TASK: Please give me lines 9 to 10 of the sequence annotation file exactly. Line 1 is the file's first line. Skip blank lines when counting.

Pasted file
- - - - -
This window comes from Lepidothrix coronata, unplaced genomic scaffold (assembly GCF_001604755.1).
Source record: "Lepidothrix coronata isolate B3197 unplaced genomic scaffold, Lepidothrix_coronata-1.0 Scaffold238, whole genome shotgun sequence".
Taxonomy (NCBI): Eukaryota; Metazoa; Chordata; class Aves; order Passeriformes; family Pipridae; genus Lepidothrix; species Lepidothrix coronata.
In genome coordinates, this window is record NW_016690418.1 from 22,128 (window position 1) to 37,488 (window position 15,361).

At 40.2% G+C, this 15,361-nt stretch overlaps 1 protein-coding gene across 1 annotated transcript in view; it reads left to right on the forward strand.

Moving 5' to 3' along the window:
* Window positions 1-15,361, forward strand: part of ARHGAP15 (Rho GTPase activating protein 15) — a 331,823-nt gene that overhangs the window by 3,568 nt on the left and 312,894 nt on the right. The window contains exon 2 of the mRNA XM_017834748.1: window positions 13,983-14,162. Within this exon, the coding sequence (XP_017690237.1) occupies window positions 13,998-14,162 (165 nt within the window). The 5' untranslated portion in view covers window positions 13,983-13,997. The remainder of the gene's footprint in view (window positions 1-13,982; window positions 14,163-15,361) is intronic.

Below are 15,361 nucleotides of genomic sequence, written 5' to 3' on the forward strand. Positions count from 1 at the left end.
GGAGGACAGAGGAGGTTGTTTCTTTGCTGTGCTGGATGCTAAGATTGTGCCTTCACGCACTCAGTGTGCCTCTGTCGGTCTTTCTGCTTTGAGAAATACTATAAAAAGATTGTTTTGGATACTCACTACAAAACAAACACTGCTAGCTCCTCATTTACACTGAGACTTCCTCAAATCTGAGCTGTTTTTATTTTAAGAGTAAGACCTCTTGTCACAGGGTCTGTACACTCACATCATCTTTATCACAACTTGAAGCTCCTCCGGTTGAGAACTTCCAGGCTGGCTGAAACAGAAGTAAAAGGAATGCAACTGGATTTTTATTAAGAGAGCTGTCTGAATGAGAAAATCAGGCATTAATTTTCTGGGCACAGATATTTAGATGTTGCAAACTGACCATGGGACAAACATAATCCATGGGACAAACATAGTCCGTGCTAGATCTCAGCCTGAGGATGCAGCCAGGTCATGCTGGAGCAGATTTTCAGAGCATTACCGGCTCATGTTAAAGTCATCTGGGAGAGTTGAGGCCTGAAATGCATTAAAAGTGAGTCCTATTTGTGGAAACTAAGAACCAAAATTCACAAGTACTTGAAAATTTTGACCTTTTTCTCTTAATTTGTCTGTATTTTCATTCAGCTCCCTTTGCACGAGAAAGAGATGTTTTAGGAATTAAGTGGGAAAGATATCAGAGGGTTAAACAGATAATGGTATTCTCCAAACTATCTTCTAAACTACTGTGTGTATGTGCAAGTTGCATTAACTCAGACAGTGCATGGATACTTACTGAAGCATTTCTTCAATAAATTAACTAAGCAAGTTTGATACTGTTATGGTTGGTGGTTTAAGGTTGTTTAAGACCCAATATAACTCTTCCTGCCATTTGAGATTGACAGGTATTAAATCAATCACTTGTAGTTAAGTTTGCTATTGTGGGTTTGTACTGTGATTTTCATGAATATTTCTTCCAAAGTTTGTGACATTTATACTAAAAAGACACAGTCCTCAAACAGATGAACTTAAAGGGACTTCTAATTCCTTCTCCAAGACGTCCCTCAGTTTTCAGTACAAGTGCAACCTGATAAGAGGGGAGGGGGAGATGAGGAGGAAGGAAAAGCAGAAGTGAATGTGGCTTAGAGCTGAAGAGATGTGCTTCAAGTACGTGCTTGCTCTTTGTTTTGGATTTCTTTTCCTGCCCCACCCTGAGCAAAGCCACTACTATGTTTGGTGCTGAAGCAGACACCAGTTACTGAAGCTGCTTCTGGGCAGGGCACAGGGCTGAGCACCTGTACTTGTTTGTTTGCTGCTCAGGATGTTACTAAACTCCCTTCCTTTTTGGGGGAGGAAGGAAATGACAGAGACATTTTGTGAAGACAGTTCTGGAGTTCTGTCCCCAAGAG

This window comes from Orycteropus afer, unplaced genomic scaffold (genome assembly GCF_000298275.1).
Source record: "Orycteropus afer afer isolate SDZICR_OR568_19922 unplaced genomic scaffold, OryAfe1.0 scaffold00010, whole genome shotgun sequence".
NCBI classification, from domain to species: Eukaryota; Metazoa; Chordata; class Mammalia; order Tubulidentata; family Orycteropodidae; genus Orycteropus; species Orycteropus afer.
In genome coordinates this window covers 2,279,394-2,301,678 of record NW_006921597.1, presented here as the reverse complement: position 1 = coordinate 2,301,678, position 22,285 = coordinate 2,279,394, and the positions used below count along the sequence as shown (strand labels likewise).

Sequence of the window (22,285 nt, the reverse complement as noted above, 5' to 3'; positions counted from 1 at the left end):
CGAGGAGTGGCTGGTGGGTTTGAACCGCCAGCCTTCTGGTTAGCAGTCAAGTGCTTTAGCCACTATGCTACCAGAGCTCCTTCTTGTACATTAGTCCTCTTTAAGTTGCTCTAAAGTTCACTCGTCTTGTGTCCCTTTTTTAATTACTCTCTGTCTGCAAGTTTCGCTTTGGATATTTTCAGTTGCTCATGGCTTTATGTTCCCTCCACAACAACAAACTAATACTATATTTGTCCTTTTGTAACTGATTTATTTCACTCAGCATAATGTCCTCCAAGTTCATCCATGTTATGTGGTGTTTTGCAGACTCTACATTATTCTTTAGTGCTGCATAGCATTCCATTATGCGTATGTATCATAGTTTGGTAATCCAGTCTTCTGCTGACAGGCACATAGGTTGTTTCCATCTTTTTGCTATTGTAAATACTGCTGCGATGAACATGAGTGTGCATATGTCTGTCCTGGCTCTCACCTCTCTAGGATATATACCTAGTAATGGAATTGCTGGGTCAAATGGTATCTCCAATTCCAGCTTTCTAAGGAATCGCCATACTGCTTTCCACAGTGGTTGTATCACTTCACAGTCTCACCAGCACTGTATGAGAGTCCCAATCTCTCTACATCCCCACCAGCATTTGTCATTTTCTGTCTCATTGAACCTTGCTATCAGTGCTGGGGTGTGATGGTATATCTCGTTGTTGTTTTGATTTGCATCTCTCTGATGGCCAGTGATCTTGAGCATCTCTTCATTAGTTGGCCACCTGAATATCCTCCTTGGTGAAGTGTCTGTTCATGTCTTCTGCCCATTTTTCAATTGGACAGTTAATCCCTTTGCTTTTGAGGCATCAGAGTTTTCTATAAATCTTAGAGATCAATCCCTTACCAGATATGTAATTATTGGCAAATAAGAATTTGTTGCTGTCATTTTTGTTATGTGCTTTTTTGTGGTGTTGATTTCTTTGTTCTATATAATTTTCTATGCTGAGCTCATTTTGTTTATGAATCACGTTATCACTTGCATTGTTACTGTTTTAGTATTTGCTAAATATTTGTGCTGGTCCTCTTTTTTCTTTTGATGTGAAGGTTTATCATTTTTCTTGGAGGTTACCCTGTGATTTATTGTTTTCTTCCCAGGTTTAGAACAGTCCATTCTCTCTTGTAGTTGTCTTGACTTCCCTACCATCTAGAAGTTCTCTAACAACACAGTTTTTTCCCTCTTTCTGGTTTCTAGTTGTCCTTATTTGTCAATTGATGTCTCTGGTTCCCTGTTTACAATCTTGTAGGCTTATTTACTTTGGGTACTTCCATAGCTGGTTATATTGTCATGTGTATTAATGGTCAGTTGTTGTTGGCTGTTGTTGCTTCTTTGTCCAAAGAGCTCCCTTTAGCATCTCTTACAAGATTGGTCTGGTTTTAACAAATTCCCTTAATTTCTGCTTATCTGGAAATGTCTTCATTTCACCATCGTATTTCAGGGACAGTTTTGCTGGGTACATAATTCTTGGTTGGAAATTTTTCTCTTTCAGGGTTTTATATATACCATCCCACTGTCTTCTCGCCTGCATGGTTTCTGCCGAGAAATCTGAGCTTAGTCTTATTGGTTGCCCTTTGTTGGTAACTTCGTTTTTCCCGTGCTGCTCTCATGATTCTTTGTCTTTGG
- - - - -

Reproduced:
GGAGGACAGAGGAGGTTGTTTCTTTGCTGTGCTGGATGCTAAGATTGTGCCTTCACGCACTCAGTGTGCCTCTGTCGGTCTTTCTGCTTTGAGAAATACTATAAAAAGATTGTTTTGGATACTCACTACAAAACAAACACTGCTAGCTCCTCATTTACACTGAGACTTCCTCAAATCTGAGCTGTTTTTATTTTAAGAGTAAGACCTCTTGTCACAGGGTCTGTACACTCACATCATCTTTATCACAACTTGAAGCTCCTCCGGTTGAGAACTTCCAGGCTGGCTGAAACAGAAGTAAAAGGAATGCAACTGGATTTTTATTAAGAGAGCTGTCTGAATGAGAAAATCAGGCATTAATTTTCTGGGCACAGATATTTAGATGTTGCAAACTGACCATGGGACAAACATAATCCATGGGACAAACATAGTCCGTGCTAGATCTCAGCCTGAGGATGCAGCCAGGTCATGCTGGAGCAGATTTTCAGAGCATTACCGGCTCATGTTAAAGTCATCTGGGAGAGTTGAGGCCTGAAATGCATTAAAAGTGAGTCCTATTTGTGGAAACTAAGAACCAAAATTCACAAGTACTTGAAAATTTTGACCTTTTTCTCTTAATTTGTCTGTATTTTCATTCAGCTCCCTTTGCACGAGAAAGAGATGTTTTAGGAATTAAGTGGGAAAGATATCAGAGGGTTAAACAGATAATGGTATTCTCCAAACTATCTTCTAAACTACTGTGTGTATGTGCAAGTTGCATTAACTCAGACAGTGCATGGATACTTACTGAAGCATTTCTTCAATAAATTAACTAAGCAAGTTTGATACTGTTATGGTTGGTGGTTTAAGGTTGTTTAAGACCCAATATAACTCTTCCTGCCATTTGAGATTGACAGGTATTAAATCAATCACTTGTAGTTAAGTTTGCTATTGTGGGTTTGTACTGTGATTTTCATGAATATTTCTTCCAAAGTTTGTGACATTTATACTAAAAAGACACAGTCCTCAAACAGATGAACTTAAAGGGACTTCTAATTCCTTCTCCAAGACGTCCCTCAGTTTTCAGTACAAGTGCAACCTGATAAGAGGGGAGGGGGAGATGAGGAGGAAGGAAAAGCAGAAGTGAATGTGGCTTAGAGCTGAAGAGATGTGCTTCAAGTACGTGCTTGCTCTTTGTTTTGGATTTCTTTTCCTGCCCCACCCTGAGCAAAGCCACTACTATGTTTGGTGCTGAAGCAGACACCAGTTACTGAAGCTGCTTCTGGGCAGGGCACAGGGCTGAGCACCTGTACTTGTTTGTTTGCTGCTCAGGATGTTACTAAACTCCCTTCCTTTTTGGGGGAGGAAGGAAATGACAGAGACATTTTGTGAAGACAGTTCTGGAGTTCTGTCCCCAAGAG

This window comes from Orycteropus afer, unplaced genomic scaffold (genome assembly GCF_000298275.1).